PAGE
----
Two Hours Shook the World and the Shock Waves Go on; It Is Nearly 10 Years since the Attacks on the World Trade Center in New York. Here the Western Mail Looks Back at a Moment That Changed the World - and Which Left a Legacy That Continues to Affect Our Lives
A WORLD watched in shock a decade ago as hijacked passenger jets emerged from a clear blue sky to strike at the heart of the world's sole remaining superpower.
Televised live around the globe to a shocked audience of billions, the 9/11 attacks were meticulously planned by Islamist fanatics to kill as many people and gain as much publicity as possible.
Tuesday, September 11, 2001 dawned bright and sunny on the east coast of the United States, and millions of people began their journeys to work or set off on business trips across the country.
But among the innocent travellers boarding early morning flights that day were 19 terrorists inspired by the hate-filled ideology of al Qaeda leader Osama bin Laden.
Armed with small knives and box-cutters, they killed flight attendants and pilots to seize control of four domestic airliners with the aim of flying them into landmark business and government buildings.
The first anyone on the ground knew of the true nature of their murderous plot came at 8.46am local time, when American Airlines Flight 11 smashed into the north tower of the World Trade Centre in New York.
Many people assumed at first that this was a tragic accident, but it became clear that it was far more serious when United Airlines Flight 175 hit the south tower at 9.03am.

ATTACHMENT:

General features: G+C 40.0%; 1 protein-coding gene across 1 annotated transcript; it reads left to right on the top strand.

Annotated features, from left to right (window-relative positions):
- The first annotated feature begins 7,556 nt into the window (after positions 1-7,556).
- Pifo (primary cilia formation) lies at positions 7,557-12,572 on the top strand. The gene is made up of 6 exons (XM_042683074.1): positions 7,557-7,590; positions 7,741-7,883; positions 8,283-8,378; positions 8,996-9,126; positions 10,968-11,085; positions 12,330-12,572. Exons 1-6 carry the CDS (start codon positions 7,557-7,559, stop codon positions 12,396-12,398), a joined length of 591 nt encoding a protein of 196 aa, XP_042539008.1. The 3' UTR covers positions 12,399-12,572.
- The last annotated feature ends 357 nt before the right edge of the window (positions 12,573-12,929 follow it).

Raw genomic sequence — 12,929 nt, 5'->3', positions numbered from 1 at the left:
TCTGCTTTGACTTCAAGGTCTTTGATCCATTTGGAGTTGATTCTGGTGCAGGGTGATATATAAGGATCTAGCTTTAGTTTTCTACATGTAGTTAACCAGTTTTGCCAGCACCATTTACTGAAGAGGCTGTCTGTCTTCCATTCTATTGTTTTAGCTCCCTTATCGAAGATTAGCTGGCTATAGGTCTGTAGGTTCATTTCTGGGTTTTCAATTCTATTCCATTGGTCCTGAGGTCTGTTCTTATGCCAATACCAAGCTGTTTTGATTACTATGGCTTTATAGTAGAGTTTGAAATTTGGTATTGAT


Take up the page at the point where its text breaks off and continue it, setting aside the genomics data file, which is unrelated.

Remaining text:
US president George Bush was meeting Florida elementary school pupils when his chief of staff whispered the news in his ear seven minutes later. He narrowed his eyes but continued listening to the children read a story.
At 9.30am the grim-faced president told his nation and the world: "Two aeroplanes have crashed into the World Trade Center in an apparent terrorist attack on our country."
But the horrors of the day were not over. At 9.37am American Airlines Flight 77 crashed into the Pentagon, the headquarters of the US Department of Defence, in Washington DC.
Meanwhile, back in New York, firefighters and other rescue workers were battling to get people out of the twin towers as fires raged on the upper floors.
Those trapped above the inferno by heat and smoke called their families to tell them they loved them, many leaving poignant answerphone messages to say goodbye.
An estimated 200 people chose to jump from the upper floors of the skyscrapers rather than face being burned to death.
At 9.59am, less than an hour after it was hit, the south tower collapsed, crushing those trapped inside and sending a vast dust cloud billowing through the streets of downtown Manhattan. …